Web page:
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Story Publication logo October 28, 2013

Tanzania's War on Weevils


Image by Sharon Schmickle. Tanzania, 2013

Roiling tensions underlie efforts to improve food security in Africa, often pulling at cross...

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MOROGORO, Tanzania — Beans are known worldwide as an inexpensive source of protein and other nutrients. In Tanzania, though, much of that nutrition has been going to bugs rather than to people.

Tanzanian farmers have been losing nearly half their bean harvests to the insects commonly known as weevils. And scientists are racing to develop beans that can resist the destructive pests.

Tanzania's struggle against the weevil is just one chapter in the story of the tension between farmers and the ever-evolving pests that attack crops in the field and after harvest. It is a serious challenge to food security across Africa and around the world.

One person meeting that challenge is Paul Kusolwa, who coordinates the African Seed Health Centre at Sokoine University of Agriculture. In an interview, he outlined efforts to fight the weevils, which scientists call bruchids.

Developing resistance

One effort involves developing weevil-resistant bean varieties. Kusolwa and other scientists have searched for plants that inhibit the weevils' ability to reproduce in beans. Essentially, it is a search for plant proteins that will be fine for people to eat but not for weevils.

"By breeding that resistance into common bean plants, they can extend the time it takes for the young weevils to emerge. And when they do come out, they are weak and more easily destroyed," Kusolwa said.

It has not been a simple search. Unfortunately, the most popular bean varieties — soybeans, yellow beans, red beans and round red beans — also are the beans favored by the weevils.

A first step was to identify beans that are preferred by local farmers and their customers. This was complicated in a country as large and ethnically diverse as Tanzania where dozens of different tribal languages are spoken.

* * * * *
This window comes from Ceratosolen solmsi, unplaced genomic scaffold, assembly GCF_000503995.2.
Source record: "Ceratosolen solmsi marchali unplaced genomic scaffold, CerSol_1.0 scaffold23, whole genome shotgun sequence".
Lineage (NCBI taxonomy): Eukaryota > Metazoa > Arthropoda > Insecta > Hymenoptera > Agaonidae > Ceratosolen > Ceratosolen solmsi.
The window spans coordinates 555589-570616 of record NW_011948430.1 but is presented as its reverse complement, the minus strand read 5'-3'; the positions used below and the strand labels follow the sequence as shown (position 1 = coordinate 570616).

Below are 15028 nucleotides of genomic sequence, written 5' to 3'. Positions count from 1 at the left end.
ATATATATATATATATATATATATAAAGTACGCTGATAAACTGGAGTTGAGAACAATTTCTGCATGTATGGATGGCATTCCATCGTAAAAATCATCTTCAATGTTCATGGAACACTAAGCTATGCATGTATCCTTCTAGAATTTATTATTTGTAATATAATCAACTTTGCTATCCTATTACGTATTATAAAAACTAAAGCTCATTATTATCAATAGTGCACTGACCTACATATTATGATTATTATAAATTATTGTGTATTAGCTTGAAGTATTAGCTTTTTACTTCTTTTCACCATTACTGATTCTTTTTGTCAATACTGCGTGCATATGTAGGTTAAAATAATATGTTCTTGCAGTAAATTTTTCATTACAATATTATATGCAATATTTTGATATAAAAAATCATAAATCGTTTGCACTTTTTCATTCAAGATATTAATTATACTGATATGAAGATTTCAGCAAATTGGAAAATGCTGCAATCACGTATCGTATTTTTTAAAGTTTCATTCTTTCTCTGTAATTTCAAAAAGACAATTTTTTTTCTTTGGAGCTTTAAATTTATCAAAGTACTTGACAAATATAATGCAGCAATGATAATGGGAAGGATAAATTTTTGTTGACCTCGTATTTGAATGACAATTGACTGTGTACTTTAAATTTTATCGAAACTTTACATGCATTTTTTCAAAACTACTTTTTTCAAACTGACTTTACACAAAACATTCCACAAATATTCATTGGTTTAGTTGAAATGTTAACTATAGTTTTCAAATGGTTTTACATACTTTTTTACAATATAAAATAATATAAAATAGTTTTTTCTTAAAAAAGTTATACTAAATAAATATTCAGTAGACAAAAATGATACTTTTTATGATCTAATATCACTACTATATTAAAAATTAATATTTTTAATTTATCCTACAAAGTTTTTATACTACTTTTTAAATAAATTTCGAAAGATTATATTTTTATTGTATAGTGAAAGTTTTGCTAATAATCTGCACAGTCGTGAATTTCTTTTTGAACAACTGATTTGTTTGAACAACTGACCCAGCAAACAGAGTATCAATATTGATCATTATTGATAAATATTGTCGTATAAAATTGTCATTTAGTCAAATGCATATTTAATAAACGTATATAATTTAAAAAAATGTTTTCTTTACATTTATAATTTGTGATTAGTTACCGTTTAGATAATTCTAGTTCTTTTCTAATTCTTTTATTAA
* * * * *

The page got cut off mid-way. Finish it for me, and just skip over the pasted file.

Different villages had different names for the same bean, according to a report on the website of the U.S.-based McKnight Foundation, which helped fund the research.

"A variety Kigoma was also named as soya njano, njano golori, yeboyebo and soworo depending on location and ethnicity," the researchers reported.

Different farmers also used different names to identify the insects that were attacking their beans.

Eventually, the scientists sorted it all out and began developing varieties.

Botanicals in pesticides

Scientists also are developing botanical pesticides in a bid to reduce the use of chemicals farmers spread to fight the weevils.

"This is a food that goes straight to the table," Kusolwa said. "Because consumers are likely not to be aware (of the chemicals) they wash their beans very lightly, and they end up eating some residues of the chemicals."

The scientists have searched through natural plants near several Tanzanian villages to come up with commonly available botanical ingredients.

Here they encountered another cultural complication. Some residents of remote regions didn't want to collect promising botanicals in the wild because that was seen as the work of witch doctors, the researchers reported.

Leaders of those villages reassured the residents, Kusolwa said, and the work was done.

Farmer approval

Now the research has support from farmers. Joseph Mwampashi, from Tanzania's southern highlands, applauded the idea of using botanicals. They are cheap and readily available, he said, in addition to being safe to eat.

If Mwampashi has his way, the scientists will extend their search for botanicals from only a few villages to every part of Tanzania where beans are grown.

With support from farmers, Kusolwa and his team have every encouragement for developing friendly and affordable pest management systems. Still, Kusolwa said it may be another two years before resistant beans are available to farmers.

What is time consuming is the classic challenge plant breeders face worldwide when they introduce traits in a common crop. The new varieties need far more than weevil resistance. They must match consumer taste and cooking habits. And they must thrive in the local environments where they will be grown.

Weevils go to market

Traders in Tanzanian markets share the farmers' frustration over the weevils. The insects destroy beans in storage.

Sagasaga Ramadhan, a trader at Morogoro Market, said the pests can destroy everything, and he had little choice but to treat stored beans with costly chemicals.

However, not everyone welcomes weevil-resistant beans. Women who work in the marketplace to sort out unwanted beans from the clean ones have a different perspective. They've been able to take damaged beans home for family meals, so they are happy with the status quo.

Nyamlanzi Musa, one of the bean sorters, said "weevils are destructive, but we are happy with them as we get some affected beans from our boss."

Sophia Abdallah, another sorter, said "How could we survive without presence of weevils and other pest affect(ing) beans? . . . Let them survive for our survival."



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Food Security

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